From: Viva La Revolución | Registered: Apr 2004  |  IP: Logged
Fidel
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posted 22 May 2008 08:59 AM      Profile for Fidel     Send New Private Message      Edit/Delete Post  Reply With Quote 
quote:
Originally posted by Michael Hardner:

This is a complete exaggeration. The idea that things are worse now than in the past is crazy.

We're not living in capitalism, we're living in modified capitalism.


I understand that things are quite different here since before WWI when capital reined supreme. Certain concessions were made to working class North Americans between then and the 1960's to early 70's. Many, many Canadians and Americans were martyred by a terrible economic depression and two world wars. Capitalism is predatory by its ideological nature. Linda McQuaig described in All You Can Eat how those concessions were beginning to be won from powerful capitalists at a time when full voting rights weren't yet in place. And babblers have argued convincingly that our democracy needs updating today still. What is amazing is how those social and economic concessions have been eroded since the 1980's, and since dissolution of the USSR. America's cold war era fiction author Robert Ludlum described how we in the west have lost certain freedoms since the end of the cold war. People don't feel quite as free anymore and for good reasons.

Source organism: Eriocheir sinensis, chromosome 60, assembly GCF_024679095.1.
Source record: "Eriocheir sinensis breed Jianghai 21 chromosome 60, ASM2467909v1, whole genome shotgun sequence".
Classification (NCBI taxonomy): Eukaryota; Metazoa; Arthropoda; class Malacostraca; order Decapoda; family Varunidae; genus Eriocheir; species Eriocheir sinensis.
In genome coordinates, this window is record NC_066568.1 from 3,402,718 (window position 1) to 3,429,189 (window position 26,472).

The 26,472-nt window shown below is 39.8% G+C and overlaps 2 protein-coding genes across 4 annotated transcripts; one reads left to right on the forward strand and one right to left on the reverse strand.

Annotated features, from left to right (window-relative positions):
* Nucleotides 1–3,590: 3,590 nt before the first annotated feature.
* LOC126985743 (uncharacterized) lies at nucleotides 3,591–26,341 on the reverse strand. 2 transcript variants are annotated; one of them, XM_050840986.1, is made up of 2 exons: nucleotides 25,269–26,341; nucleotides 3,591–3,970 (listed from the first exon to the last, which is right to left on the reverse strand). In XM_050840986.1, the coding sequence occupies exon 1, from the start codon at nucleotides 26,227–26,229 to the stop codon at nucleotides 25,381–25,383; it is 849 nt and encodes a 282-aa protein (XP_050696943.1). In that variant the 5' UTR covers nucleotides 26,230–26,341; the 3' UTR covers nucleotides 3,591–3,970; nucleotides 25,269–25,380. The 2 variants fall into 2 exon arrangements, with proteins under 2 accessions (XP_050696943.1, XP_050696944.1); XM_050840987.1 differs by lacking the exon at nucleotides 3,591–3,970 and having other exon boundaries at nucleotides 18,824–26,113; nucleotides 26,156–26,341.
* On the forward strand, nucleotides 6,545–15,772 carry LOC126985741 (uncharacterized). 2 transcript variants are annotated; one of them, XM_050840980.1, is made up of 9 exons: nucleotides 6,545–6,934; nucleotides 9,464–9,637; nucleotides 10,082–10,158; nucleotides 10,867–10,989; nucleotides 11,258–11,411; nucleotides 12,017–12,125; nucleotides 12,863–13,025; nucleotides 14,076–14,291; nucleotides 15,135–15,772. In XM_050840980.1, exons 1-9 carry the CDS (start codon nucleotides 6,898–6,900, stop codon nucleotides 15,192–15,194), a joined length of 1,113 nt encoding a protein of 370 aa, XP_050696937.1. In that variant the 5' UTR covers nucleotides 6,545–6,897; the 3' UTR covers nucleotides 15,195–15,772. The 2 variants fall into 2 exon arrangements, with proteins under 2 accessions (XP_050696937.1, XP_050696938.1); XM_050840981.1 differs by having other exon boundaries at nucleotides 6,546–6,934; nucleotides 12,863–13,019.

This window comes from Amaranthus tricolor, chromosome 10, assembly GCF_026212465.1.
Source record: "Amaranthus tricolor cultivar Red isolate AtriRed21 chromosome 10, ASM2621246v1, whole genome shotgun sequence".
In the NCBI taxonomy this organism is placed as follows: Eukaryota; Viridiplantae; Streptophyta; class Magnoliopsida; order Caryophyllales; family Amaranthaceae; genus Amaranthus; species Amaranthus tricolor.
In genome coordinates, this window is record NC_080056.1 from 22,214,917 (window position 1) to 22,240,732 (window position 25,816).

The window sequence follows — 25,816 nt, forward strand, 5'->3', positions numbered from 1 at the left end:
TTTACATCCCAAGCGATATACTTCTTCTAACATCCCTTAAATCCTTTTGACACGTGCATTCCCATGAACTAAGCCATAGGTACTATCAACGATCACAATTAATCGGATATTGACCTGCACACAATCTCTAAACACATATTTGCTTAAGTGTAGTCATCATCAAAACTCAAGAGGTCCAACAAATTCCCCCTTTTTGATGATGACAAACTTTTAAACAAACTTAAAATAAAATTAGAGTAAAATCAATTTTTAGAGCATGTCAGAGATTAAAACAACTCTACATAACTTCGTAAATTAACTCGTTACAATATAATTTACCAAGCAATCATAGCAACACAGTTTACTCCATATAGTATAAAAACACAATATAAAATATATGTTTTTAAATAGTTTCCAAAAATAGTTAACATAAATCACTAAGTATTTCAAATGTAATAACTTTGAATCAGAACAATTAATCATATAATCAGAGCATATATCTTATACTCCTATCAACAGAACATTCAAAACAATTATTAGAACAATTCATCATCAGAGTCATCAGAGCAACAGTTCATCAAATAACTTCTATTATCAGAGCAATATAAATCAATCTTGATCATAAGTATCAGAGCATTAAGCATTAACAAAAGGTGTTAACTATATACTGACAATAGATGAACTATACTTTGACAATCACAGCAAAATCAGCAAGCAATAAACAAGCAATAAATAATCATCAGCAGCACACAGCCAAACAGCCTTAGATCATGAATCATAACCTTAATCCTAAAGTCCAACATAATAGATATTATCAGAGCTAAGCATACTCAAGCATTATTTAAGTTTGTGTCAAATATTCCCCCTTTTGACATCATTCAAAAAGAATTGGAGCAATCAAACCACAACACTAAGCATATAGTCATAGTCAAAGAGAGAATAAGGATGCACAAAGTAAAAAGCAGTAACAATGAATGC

Edward S. Herman describes just three countries' electoral democracies that were interfered with and managed in recent times. And there were dozens more before them. Have you ever wondered why North Americans could buy things like coffee and bananas and sugar as cheaply as we were able to for so many years? We were never paying workers like "Juan Valdez" the real price for those things during the cold war era, either here or among what represented about two-thirds of the countries of the world, the so-called "free world" A brief history of the vicious empire for Michael's eyes only.

[ 22 May 2008: Message edited by: Fidel ]


From: Viva La Revolución | Registered: Apr 2004  |  IP: Logged
Michael Hardner